Americans for Tax Reform (ATR)
- Blog post on ICPA: “The Fourth Amendment requires government officials to get a warrant to search citizens’ private property, but as technologies and times change, government will inevitably do its best to creep into areas when it has no right,” Executive director Katie McAuliffe wrote. “When you give government an inch, it does all it can to stretch and squeeze its way past its limits, but passing the ICPA would create certainty and a detailed process by which the government could no longer hide behind vague, out-of-date policy.” (ATR BLOG – ICPA: Warrant Required for Email Content, By Katie McAuliffe, October 25, 2017)
- Letter to Congress supporting ICPA: ATR, with FreedomWorks, Competitive Enterprise Institute and other groups sent a letter to the leaders of the Senate and House Judiciary Committees urging “to expedite committee consideration” of ICPA, according to POLITICO. (POLITICO MORNING TECH – Conservative Groups Champion ICPA, By Li Zhou, October 25, 2017)
- Blog post on open source code: Katie McAuliffe argued, “Requiring the Department of Defense use open source code for unclassified software as the preferred programming source code will adversely impact intellectual property rights and violate long-standing technology neutral procurement policies.” She added, “Preferring open source code also creates a likely ‘front-door’ opportunity for our nation’s enemies to infiltrate some of our most strategic systems.” (ATR BLOG POST – Open Source Code Would Make DoD Vulnerable, By Katie McAuliffe, October 23, 2017)
- Blog post on EU digital tax proposals: International affairs associate Kevin Adams wrote, “In recent weeks the European Commission has been discussing proposals to raise taxes on digital firms that operate within the European Union. The move is aimed mostly at Google, Apple, Facebook, and Amazon.” He added, “Any proposal is likely to receive backlash from low-tax EU member states, eventually leading to procedural hurdles in adopting EU law.” (ATR BLOG – EU Takes Aim at Tech Giants with Revamped Digital Tax Proposals, By Kevin Adams, October 31, 2017)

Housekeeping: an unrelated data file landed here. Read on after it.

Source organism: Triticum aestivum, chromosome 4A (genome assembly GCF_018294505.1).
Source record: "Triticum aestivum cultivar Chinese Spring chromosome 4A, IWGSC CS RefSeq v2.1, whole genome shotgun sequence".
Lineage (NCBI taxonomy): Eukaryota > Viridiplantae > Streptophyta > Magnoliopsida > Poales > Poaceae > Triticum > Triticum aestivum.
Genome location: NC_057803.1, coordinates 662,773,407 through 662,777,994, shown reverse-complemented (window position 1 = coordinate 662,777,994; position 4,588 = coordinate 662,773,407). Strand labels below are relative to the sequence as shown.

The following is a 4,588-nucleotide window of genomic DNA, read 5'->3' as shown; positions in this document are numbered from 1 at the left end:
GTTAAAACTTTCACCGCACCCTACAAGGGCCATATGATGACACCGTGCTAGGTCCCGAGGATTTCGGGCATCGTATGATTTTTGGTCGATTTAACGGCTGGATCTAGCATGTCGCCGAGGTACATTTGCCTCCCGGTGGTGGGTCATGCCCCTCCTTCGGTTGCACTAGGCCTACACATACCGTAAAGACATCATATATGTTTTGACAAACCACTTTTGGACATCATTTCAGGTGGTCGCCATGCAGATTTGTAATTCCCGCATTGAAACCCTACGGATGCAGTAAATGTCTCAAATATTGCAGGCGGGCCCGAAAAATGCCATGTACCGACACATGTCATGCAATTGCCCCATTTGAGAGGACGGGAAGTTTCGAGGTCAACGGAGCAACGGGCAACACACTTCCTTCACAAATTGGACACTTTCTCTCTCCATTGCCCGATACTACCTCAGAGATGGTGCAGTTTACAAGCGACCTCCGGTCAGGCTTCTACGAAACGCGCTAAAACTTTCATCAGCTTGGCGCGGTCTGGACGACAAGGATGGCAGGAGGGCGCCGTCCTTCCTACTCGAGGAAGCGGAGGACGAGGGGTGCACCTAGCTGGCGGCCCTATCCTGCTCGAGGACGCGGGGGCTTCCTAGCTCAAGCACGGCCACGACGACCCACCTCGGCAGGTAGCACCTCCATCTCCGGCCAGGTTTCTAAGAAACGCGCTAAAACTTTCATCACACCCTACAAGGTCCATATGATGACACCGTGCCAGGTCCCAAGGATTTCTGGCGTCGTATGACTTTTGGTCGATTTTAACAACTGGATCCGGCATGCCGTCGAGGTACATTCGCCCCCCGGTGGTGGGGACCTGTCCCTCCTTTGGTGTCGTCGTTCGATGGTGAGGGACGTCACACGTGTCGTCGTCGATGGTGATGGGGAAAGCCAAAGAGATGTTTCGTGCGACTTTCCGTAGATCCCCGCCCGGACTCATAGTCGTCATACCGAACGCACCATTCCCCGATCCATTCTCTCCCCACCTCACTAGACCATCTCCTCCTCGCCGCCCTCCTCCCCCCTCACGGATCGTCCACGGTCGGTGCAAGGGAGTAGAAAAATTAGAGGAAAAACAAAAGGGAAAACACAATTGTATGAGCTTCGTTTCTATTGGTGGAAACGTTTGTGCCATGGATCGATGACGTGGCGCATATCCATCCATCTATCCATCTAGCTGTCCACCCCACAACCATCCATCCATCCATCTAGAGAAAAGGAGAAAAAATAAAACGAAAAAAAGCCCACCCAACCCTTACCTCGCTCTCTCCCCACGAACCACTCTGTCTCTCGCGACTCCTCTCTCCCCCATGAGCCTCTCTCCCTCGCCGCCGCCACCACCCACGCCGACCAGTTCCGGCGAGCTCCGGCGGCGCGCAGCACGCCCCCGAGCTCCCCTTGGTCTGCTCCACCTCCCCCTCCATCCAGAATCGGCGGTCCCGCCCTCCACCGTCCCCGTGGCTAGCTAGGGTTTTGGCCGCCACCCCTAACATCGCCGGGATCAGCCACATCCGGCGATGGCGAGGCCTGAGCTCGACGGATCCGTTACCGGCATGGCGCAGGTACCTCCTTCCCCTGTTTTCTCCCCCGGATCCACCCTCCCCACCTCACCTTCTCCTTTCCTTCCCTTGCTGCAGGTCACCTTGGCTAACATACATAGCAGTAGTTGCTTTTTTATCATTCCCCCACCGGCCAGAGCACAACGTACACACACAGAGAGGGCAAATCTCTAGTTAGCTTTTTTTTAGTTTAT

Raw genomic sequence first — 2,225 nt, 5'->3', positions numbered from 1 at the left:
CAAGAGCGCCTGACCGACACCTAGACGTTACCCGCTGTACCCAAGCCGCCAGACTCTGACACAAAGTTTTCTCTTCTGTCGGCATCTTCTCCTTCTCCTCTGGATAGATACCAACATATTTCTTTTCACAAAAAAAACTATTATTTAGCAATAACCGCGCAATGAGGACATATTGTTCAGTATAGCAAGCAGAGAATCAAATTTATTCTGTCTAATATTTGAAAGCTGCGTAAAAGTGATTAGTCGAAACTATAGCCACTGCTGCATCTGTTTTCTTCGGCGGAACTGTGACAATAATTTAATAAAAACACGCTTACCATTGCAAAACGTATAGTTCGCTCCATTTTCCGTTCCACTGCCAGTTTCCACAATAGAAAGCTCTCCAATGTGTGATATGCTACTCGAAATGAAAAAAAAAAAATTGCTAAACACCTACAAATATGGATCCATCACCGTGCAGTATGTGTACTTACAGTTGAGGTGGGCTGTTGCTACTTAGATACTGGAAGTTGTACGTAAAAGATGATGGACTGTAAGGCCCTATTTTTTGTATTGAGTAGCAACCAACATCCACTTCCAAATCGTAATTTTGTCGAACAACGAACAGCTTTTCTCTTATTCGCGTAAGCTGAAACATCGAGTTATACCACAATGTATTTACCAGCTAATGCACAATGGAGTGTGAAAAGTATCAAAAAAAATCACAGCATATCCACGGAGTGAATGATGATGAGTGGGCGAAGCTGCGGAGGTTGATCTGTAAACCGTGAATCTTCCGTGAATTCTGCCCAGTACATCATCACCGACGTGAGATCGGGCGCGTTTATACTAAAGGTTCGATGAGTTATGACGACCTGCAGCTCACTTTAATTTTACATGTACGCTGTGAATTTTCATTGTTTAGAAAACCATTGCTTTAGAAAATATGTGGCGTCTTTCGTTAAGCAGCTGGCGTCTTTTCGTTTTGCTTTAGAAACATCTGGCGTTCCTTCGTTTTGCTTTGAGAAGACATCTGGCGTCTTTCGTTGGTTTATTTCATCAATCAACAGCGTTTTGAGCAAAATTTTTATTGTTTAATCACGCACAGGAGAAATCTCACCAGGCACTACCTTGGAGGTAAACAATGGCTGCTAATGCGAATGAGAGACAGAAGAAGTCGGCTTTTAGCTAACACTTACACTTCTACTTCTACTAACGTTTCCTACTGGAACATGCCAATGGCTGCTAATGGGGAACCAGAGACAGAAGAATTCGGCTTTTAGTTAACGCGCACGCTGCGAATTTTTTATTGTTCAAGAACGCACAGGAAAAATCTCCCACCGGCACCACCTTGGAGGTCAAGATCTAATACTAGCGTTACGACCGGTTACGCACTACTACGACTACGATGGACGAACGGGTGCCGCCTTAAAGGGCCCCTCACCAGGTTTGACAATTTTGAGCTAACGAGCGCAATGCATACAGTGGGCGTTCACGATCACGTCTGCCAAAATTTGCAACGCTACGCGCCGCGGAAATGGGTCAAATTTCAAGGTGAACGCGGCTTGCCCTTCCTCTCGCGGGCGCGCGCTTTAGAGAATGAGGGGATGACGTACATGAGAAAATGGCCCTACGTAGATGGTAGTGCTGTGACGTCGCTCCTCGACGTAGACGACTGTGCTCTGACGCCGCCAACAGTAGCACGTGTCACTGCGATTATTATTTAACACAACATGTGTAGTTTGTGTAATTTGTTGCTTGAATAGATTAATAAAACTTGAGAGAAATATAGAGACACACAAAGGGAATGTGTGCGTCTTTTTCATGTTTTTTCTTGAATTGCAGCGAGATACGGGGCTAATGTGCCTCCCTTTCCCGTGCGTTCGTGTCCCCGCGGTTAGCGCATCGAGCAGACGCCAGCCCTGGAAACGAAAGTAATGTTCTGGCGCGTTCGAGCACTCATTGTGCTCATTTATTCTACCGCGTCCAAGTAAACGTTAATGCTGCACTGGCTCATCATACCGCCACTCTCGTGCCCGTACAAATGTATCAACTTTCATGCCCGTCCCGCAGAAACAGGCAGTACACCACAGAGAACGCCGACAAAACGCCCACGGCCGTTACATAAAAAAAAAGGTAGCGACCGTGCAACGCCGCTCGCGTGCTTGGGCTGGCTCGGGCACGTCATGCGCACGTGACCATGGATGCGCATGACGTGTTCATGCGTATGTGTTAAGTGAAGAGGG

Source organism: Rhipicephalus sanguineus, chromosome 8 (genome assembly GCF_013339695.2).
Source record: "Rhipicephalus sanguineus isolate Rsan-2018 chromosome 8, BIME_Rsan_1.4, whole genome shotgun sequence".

- Blog post on workforce development: “We need a workforce development system that meets the needs of independent workers, and helps disrupted workers connect to independent work opportunities,” associate director Ethan Pollack and intern Hilary Greenberg wrote. They added, “The workforce development system should be modernized to incorporate nontraditional forms of work.” (ASPEN BLOG – GAO: The workforce development system does not adequately prepare workers for independent work, By Ethan Pollack & Hilary Greenberg, October 26, 2017)
- Blog post on ICPA: Intern Andrew Magloughlin argued that Microsoft’s search warrant case “would be easily resolved by passing the International Communications Privacy Act (ICPA), which would update our laws to match the technologies of the time.” He added, “Passing ICPA would eliminate massive potential for judicial overreach, establish clarity in outdated rules, and avoid costly legal expenses for private companies and government officials. There’s no need to enforce costly data localization provisions when MLATs and a clearer delineation would suffice.” (FREEDOMWORKS BLOG – ICPA Would Modernize Internet Laws, Solve Microsoft’s Dispute, By Andrew Magloughlin, October 31, 2017
Information Technology Industry Council (ITI)
- Press release announcing artificial intelligence policy principles: ITI “released the first industry-wide policy principles on Artificial Intelligence (AI). These principles will serve as an important guide for industry and governments to ensure AI’s responsible growth and deployment as society realizes the full benefits of this life-changing technology.” (ITI PRESS RELEASE – ITI Unveils First Industry-Wide Artificial Intelligence Policy Principles, October 24, 2017)
Information Technology & Innovation Foundation (ITIF)